Lu-Hai Liang

thoughts from a freelance foreign correspondent

The perfect story: do all journalists want to become novelists?

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I’ve written one “perfect” story in my life. It’s a bold claim but it’s ironic because the story in question is a Japanese fable about Perfection. I wrote it when I was 15 years old. Before the story materialized I had spent the previous two weeks or so thinking about it late at night while I was in bed. Slowly the rough outline or arc of the story took shape and I kind of vaguely knew how it might turn. But here’s the thing: I didn’t actually know what the story was or what the story would be. But over the two weeks it was what I thought about during the day and before I fell asleep.

Hemingway and a small tiger. Hemingway started his career as a journalist.

Ernest Hemingway and a small tiger. He started his career as a journalist.

Then one afternoon at school, while I was in some form of detention, I decided to write the story, for an English assignment. I was in the library with a few other miscreants. And I just started writing – in longhand, with a blue Biro on lined paper. And what came out was 99% perfect. The story was rounded, full, and did what the story set out to do. My English teacher read it out in class and I distinctly remember the enraptured silence as the story gripped my fellow pupils, and the applause once it ended – the applause! And she showed it to the other English teachers who also praised the story.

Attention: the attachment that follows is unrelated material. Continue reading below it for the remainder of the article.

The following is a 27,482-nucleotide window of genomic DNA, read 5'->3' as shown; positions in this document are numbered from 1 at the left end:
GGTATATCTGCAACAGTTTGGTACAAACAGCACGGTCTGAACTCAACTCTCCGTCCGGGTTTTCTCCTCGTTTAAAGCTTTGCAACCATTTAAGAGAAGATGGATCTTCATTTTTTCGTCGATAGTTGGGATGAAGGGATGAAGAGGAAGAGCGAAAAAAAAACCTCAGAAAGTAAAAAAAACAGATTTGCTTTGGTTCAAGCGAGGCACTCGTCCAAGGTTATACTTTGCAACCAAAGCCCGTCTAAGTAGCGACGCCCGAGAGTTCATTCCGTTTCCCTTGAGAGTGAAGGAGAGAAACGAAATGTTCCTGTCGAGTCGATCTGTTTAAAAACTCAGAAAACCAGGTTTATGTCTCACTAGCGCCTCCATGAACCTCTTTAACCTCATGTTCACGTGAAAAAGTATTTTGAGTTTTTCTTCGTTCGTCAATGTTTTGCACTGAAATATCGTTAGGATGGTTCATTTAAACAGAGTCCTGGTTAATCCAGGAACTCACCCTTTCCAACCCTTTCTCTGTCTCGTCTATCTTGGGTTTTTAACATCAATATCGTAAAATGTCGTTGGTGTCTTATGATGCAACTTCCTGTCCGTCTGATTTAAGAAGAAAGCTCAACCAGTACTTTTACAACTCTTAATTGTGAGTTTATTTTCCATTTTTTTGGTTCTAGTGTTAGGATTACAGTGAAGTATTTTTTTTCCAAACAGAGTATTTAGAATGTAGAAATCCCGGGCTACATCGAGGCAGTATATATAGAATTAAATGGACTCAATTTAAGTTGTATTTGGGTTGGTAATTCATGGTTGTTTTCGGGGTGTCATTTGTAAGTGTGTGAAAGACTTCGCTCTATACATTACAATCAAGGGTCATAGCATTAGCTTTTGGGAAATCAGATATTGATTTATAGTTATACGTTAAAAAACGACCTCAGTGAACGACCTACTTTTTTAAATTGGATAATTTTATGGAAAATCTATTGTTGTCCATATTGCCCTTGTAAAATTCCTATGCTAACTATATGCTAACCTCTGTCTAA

But before you tire of this anecdote, here’s the point: I have never, in the 11 years since, been able to reproduce anything approaching the same level of effortless flow, the ease with which that story seemed to shape itself, the logic and momentum, the plot and the ending all taking shape as the Biro made its way across the page. As if brain, arm and pen were one single entity all directed toward the inevitable creation of that story.

*

I have dabbled in fiction from time to time. I love reading it and I adore the formative literature that I read in my formative years; as all readers do. I would love to be able to write fiction but I can’t and I would not want to be a mediocre novelist. Perhaps if I spent the next ten years writing, practicing, reading, writing practice short stories, novels, I would eventually attain, like a craftsman, a talent capable of writing a semi-decent novel. But I know that I do not have the required energy to do that.

There is a mystery and a magic about the fictive. It’s about transformation. Lately I have been once again dabbling in fiction but what I write tends toward the autobiographical. And I know that what I write lacks the power and magic of the fictive.

*